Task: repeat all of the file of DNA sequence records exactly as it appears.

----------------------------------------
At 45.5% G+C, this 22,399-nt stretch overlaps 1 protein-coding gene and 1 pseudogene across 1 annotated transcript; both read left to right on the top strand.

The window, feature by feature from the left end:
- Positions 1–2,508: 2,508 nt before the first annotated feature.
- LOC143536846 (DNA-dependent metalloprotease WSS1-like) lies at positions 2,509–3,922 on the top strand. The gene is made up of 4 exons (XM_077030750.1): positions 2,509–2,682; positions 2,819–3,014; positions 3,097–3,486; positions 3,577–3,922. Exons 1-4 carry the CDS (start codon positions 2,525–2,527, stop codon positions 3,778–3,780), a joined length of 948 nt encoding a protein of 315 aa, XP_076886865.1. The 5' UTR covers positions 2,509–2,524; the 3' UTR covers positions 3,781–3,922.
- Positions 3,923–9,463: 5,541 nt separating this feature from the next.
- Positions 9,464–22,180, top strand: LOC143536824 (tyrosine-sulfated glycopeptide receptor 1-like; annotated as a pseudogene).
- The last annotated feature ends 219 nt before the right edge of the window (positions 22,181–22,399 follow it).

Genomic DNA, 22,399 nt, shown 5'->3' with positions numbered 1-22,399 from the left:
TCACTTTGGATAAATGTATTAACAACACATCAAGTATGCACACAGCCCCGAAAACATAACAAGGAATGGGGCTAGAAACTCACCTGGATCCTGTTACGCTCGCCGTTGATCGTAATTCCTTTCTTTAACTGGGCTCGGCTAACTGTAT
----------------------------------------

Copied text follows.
At 45.5% G+C, this 22,399-nt stretch overlaps 1 protein-coding gene and 1 pseudogene across 1 annotated transcript; both read left to right on the top strand.

The window, feature by feature from the left end:
- Positions 1–2,508: 2,508 nt before the first annotated feature.
- LOC143536846 (DNA-dependent metalloprotease WSS1-like) lies at positions 2,509–3,922 on the top strand. The gene is made up of 4 exons (XM_077030750.1): positions 2,509–2,682; positions 2,819–3,014; positions 3,097–3,486; positions 3,577–3,922. Exons 1-4 carry the CDS (start codon positions 2,525–2,527, stop codon positions 3,778–3,780), a joined length of 948 nt encoding a protein of 315 aa, XP_076886865.1. The 5' UTR covers positions 2,509–2,524; the 3' UTR covers positions 3,781–3,922.
- Positions 3,923–9,463: 5,541 nt separating this feature from the next.
- Positions 9,464–22,180, top strand: LOC143536824 (tyrosine-sulfated glycopeptide receptor 1-like; annotated as a pseudogene).
- The last annotated feature ends 219 nt before the right edge of the window (positions 22,181–22,399 follow it).

Genomic DNA, 22,399 nt, shown 5'->3' with positions numbered 1-22,399 from the left:
TCACTTTGGATAAATGTATTAACAACACATCAAGTATGCACACAGCCCCGAAAACATAACAAGGAATGGGGCTAGAAACTCACCTGGATCCTGTTACGCTCGCCGTTGATCGTAATTCCTTTCTTTAACTGGGCTCGGCTAACTGTAT